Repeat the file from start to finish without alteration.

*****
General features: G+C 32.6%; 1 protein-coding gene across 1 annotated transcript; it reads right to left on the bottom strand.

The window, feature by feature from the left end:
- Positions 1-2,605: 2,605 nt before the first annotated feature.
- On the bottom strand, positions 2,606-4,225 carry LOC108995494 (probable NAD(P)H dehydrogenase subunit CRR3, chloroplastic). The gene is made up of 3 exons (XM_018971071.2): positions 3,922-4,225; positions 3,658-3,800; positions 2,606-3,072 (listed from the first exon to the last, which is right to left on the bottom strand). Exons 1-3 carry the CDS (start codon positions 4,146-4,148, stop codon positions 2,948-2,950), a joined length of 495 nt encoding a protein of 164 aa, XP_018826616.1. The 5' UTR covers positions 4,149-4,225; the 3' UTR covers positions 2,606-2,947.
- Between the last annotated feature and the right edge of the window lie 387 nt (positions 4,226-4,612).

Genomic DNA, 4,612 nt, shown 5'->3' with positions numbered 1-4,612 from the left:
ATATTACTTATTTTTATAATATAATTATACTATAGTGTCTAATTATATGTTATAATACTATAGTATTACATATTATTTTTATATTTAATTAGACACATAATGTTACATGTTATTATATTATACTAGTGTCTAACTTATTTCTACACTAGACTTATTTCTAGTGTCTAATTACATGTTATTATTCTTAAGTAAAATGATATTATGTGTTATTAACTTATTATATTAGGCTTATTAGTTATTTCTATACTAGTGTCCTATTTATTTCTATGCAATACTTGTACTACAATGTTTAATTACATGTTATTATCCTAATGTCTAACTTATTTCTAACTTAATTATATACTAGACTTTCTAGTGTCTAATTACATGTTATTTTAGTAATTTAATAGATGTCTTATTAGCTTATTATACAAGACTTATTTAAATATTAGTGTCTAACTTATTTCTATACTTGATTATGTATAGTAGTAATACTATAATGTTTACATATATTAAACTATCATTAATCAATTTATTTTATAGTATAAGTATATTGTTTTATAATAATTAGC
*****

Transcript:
General features: G+C 32.6%; 1 protein-coding gene across 1 annotated transcript; it reads right to left on the bottom strand.

The window, feature by feature from the left end:
- Positions 1-2,605: 2,605 nt before the first annotated feature.
- On the bottom strand, positions 2,606-4,225 carry LOC108995494 (probable NAD(P)H dehydrogenase subunit CRR3, chloroplastic). The gene is made up of 3 exons (XM_018971071.2): positions 3,922-4,225; positions 3,658-3,800; positions 2,606-3,072 (listed from the first exon to the last, which is right to left on the bottom strand). Exons 1-3 carry the CDS (start codon positions 4,146-4,148, stop codon positions 2,948-2,950), a joined length of 495 nt encoding a protein of 164 aa, XP_018826616.1. The 5' UTR covers positions 4,149-4,225; the 3' UTR covers positions 2,606-2,947.
- Between the last annotated feature and the right edge of the window lie 387 nt (positions 4,226-4,612).

Genomic DNA, 4,612 nt, shown 5'->3' with positions numbered 1-4,612 from the left:
ATATTACTTATTTTTATAATATAATTATACTATAGTGTCTAATTATATGTTATAATACTATAGTATTACATATTATTTTTATATTTAATTAGACACATAATGTTACATGTTATTATATTATACTAGTGTCTAACTTATTTCTACACTAGACTTATTTCTAGTGTCTAATTACATGTTATTATTCTTAAGTAAAATGATATTATGTGTTATTAACTTATTATATTAGGCTTATTAGTTATTTCTATACTAGTGTCCTATTTATTTCTATGCAATACTTGTACTACAATGTTTAATTACATGTTATTATCCTAATGTCTAACTTATTTCTAACTTAATTATATACTAGACTTTCTAGTGTCTAATTACATGTTATTTTAGTAATTTAATAGATGTCTTATTAGCTTATTATACAAGACTTATTTAAATATTAGTGTCTAACTTATTTCTATACTTGATTATGTATAGTAGTAATACTATAATGTTTACATATATTAAACTATCATTAATCAATTTATTTTATAGTATAAGTATATTGTTTTATAATAATTAGC